One thing I didn't mention in my recent post about the Atari 2600 is that I once worked for a company that made games for the 2600. General Computer was started by some MIT guys who figured out how to hack a Missle Command game to give it more features. Then they did the same thing for Pac-Man, creating Ms. Pac-Man.

I worked for them in the summer of 1982, while I was in college. By that time Atari had realized they would do better hiring them than suing them. General Computer was making original arcade games like Food Fight, and porting existing arcade games to the home machines like the 2600. General Computer is still in business, though they long ago moved from video games to Macintosh peripherals, and thence to printers: GCC Printers Corporate History.

For a college kid who liked writing software and playing video games, it was a cool place to work. For one thing, there was a room full of arcade machines. The compilers of the day were not that fast, so when it was time to compile the latest code changes, you had time for a game or two.

When you don't have to pay to play the games, you can find things out other people can't. For example, one of the machines was Dig-Dug (GCC did the 2600 Dig-Dug port). As you moved up the levels of Dig-Dug, the monsters would move faster and faster. But when you got to level 128, the monsters would move extremely slowly. They had probably used a byte to represent the speed of the monsters, and added two for every level, and the speed wrapped around to zero!

tagged: , » 4 reactions

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Bob 2:54 PM on 25 Apr 2004

GCC started with Super Missle Attack. There's a history of the game and GCC here

I knew Doug Mccrea, one of the GCC founders, when I was at MIT. Even at MIT he was an entrepreneur. He and a classmate owned the coin-op arcade game concession in one of the dorms at MIT. The coin-op business was tightly controlled in the Boston area so they bought machines from out of state and brought them into Cambridge. Since they owned these machines outright, I suppose that might have been when they decided to try to hack them.

At Cognition I worked with a couple of ex-GCC folks (Dave Payne and Josh Littlefield). They wrote Atari 2600 games and survived GCC's transition from games to the Macintosh business.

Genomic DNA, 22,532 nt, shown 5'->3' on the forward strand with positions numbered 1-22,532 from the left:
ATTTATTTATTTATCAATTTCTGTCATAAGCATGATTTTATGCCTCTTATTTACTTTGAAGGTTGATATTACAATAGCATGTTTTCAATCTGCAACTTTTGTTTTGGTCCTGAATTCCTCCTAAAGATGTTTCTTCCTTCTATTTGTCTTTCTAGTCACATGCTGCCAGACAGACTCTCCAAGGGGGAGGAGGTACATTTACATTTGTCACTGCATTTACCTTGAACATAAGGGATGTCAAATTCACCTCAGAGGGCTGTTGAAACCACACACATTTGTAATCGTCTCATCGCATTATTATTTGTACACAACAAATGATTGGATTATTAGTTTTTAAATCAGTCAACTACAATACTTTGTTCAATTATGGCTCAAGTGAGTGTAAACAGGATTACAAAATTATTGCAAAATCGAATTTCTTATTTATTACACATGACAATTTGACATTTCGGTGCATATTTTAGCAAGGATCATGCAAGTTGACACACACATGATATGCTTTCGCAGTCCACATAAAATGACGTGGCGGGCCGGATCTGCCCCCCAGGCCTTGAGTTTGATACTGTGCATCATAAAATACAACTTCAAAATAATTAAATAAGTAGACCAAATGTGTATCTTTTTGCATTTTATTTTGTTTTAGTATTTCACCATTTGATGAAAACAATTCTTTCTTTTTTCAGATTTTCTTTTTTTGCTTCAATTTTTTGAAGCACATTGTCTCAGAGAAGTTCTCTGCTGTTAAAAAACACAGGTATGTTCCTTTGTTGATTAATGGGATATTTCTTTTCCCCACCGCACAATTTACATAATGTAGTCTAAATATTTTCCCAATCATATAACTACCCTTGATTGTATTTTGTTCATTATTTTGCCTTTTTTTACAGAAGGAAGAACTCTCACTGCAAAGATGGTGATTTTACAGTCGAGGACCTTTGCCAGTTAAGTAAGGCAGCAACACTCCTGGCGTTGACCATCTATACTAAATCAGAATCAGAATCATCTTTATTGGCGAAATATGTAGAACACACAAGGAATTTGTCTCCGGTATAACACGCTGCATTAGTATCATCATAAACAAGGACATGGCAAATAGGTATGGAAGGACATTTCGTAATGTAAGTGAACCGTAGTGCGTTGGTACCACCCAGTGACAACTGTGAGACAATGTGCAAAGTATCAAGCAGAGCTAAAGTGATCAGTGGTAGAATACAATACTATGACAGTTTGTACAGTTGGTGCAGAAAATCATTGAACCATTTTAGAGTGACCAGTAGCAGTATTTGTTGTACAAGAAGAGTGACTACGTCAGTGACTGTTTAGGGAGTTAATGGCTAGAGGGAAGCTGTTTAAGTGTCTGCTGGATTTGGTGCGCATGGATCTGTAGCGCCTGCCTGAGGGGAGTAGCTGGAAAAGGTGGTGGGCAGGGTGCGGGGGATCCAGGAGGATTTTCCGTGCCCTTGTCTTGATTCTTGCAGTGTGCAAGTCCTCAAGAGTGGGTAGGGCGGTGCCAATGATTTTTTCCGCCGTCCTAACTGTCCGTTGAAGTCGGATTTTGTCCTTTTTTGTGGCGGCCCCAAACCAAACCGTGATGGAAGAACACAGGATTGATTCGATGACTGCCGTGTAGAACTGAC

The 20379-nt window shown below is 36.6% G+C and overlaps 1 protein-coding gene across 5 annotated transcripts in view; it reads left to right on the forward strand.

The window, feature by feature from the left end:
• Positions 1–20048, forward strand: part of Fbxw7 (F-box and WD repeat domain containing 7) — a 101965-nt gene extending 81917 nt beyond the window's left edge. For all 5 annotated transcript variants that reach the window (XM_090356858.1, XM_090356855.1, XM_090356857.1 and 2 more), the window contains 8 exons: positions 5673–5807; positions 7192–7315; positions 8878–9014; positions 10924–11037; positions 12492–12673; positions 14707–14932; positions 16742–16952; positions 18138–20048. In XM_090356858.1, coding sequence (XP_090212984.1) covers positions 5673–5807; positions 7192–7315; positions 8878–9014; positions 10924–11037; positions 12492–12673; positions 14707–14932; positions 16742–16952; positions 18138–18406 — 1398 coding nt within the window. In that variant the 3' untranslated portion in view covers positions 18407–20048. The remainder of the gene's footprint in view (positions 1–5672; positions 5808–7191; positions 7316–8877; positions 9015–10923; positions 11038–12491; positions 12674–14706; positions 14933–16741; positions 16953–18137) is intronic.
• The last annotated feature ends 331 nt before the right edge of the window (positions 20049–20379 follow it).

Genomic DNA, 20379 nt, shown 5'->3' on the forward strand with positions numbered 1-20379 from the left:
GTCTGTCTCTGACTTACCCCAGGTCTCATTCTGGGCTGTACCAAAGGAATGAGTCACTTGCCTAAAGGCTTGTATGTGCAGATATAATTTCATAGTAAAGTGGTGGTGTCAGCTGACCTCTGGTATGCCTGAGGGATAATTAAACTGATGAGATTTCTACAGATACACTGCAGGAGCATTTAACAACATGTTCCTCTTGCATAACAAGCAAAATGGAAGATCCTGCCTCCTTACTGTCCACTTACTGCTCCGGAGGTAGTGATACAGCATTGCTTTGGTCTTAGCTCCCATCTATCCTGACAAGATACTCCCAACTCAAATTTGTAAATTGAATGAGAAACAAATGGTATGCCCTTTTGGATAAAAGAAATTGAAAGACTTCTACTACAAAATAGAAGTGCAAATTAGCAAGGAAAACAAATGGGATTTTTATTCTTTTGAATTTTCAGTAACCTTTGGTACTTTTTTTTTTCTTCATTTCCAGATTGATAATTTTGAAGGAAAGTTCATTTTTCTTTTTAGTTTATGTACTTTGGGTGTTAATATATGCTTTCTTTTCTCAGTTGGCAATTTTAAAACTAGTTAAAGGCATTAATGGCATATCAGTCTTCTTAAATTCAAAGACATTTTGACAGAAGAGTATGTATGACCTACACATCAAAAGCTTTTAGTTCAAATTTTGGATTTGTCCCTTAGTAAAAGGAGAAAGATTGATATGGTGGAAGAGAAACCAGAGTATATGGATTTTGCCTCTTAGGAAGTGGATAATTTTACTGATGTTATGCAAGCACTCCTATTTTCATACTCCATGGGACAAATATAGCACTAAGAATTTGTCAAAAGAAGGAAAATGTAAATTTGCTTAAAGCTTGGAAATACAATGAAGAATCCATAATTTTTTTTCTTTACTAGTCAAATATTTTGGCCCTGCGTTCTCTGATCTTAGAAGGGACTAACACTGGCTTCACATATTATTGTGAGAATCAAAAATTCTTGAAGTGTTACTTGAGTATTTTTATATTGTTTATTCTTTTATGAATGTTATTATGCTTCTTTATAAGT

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Michael Wexler 5:46 PM on 25 Apr 2004

While I wish I could say that I was cool and worked on these great games with such smart folks as you all; instead, I was one of the dorks who bought and played many of the games you mention.

So, thanks for the fun!

Michael

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andrew 9:15 AM on 26 Apr 2004

I worked as a "night manager" at the first arcade in my town. Night management usually entailed taking all of the quarters out of the games and then letting all of your friends in to play for the next 3 hours for free.

Then came the dreaded "quarter counters"

It was great while it lasted.

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eduardo 3:26 PM on 2 Dec 2008

I am a big fan of the GCC work. I am currently involved in a homebrew project for the ColecoVision that includes an almost arcade perfect port of Ms Pac-Man, one of the GCC's first games. During the first stages of the project I learned that Ms Pac-Man started as a game called Crazy Otto, which never became available for the general public. So I have been trying to contact some of the GCC guys to ask about the game. I apologize for asking that here, but did you get involved with the Ms Pac-Man game? Do you know anything about Crazy Otto, like if the original code or ROM image survived? Thanks.

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